MeteoSwiss offers numerous services in the area of climate and climate change. On behalf of the Swiss government, the experts at MeteoSwiss collect comprehensive climate data, which they then analyse and use to draft climate reports and develop climate change scenarios. MeteoSwiss thereby provides the basis for developing measures to mitigate and adapt to climate change, and to manage extreme weather events.
Together with its partners, MeteoSwiss is continuously developing the climate bases and analyses so that authorities and decision-makers always have access to the information they need.
Free climate information
The MeteoSwiss website offers free access to a wide range of climate information that enables users to understand Switzerland’s current and changing climate.
Overview of the main content:
The climate of Switzerland
The characteristics of Switzerland’s climate are described with the help of long-term averages, variations from these averages, as well as extreme and record values.
- The different factors that influence the climate in Switzerland are explained.
- The main measurement parameters used for describing the climate are:
- Temperature: Maps and tables of spatial temperature distribution and parameters derived from these data, such as heat and frost days, climate diagrams and record values
- Precipitation: Maps and tables of the spatial distribution of precipitation, climate diagrams, heavy precipitation, precipitation extremes and records, hail hazard and drought
- Snow: Snowfall limit and snow depth graph
- Sunshine: Sunshine duration and global radiation
- Wind: Direction and speed
- MeteoSwiss produces regularly updated analyses of recurring features of Switzerland’s climate, including the cold spell in June known as the “Schafskälte”, the spate of frost days in May, known as “Eisheiligen”, and the Indian summer, known as “Altweibersommer”.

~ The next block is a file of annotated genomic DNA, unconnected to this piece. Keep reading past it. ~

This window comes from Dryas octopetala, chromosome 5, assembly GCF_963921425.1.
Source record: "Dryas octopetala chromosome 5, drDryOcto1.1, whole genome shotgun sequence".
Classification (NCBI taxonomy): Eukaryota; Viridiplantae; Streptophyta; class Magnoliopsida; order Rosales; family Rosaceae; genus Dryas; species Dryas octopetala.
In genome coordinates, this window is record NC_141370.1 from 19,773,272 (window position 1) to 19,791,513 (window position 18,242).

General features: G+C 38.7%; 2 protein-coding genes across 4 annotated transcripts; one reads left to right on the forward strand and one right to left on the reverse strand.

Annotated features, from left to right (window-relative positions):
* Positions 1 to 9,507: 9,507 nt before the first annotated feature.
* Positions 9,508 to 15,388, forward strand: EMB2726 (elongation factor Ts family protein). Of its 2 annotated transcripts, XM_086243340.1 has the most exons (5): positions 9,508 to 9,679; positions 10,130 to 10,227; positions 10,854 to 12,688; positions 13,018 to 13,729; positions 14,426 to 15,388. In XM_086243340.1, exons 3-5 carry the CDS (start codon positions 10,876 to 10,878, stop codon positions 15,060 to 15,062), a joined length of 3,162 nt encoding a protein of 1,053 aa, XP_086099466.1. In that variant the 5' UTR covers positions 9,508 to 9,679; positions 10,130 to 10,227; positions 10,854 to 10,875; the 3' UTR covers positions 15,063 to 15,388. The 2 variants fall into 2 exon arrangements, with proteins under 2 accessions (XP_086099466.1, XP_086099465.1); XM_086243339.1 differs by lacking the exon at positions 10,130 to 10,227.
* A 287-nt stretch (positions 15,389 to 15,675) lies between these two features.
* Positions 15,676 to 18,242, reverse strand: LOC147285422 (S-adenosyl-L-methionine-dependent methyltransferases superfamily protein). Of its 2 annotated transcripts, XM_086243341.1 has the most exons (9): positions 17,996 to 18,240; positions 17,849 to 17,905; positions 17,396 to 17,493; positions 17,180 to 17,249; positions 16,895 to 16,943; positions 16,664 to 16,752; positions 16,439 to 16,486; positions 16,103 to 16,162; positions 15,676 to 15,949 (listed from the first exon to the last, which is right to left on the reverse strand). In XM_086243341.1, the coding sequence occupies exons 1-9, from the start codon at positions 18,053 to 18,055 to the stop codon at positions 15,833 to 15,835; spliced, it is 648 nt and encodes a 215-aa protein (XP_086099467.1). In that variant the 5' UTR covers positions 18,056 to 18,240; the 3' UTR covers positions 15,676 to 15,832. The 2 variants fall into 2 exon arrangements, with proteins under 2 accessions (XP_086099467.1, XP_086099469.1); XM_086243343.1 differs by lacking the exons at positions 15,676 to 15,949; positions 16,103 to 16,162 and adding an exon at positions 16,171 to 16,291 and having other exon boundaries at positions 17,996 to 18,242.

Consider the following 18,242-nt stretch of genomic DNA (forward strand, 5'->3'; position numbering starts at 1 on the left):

On the basis of the changes observed globally and in Switzerland, MeteoSwiss shows that climate change is happening, how Switzerland is being affected by it, and what risks it poses to the country. More specifically, information is provided on:
- why Switzerland is warming to a greater extent than the global average, and how this affects the development of glaciers and snow cover;
- how weather extremes such as hot days or heavy precipitation have changed over time;
- why the observed climatic changes are almost exclusively due to greenhouse gas emissions resulting from human activity;
- the extent to which temperature and precipitation in Switzerland can be expected to change in the future.
MeteoSwiss has a mandate from the federal government to produce climate change scenarios on a regular basis in order to show the possible impacts of climate change. The Swiss Climate Change Scenarios CH2018 clearly indicate where and how climate change will affect Switzerland, depending on how greenhouse gas emissions develop. The scenarios represent the current scientific findings on climate change in Switzerland and allow the most accurate climate projects yet for the country.
MeteoSwiss publishes numerous reports on weather and climate trends in Switzerland and provides access to data on the historical development of weather and climate:
- Climate bulletinsprovide a detailed overview of the weather patterns in the respective reporting periods and are produced on a monthly, seasonal and annual basis.
- Climate reports provide a detailed analysis of the meteorological and climatological trends during the reporting year and summarise the current climate change developments in Switzerland. They are published annually.
- Reports from GCOS Switzerland, the Swiss arm of the Global Climate Observing System (GCOS), which coordinates climate observations on a global scale (in English).
- The Swiss weather archive:
- Annals provide an insight into Switzerland’s weather and climate in the past, making these historical records available to the public.
- Weather reports provide information about annual weather trends, available for 1861 to 1999.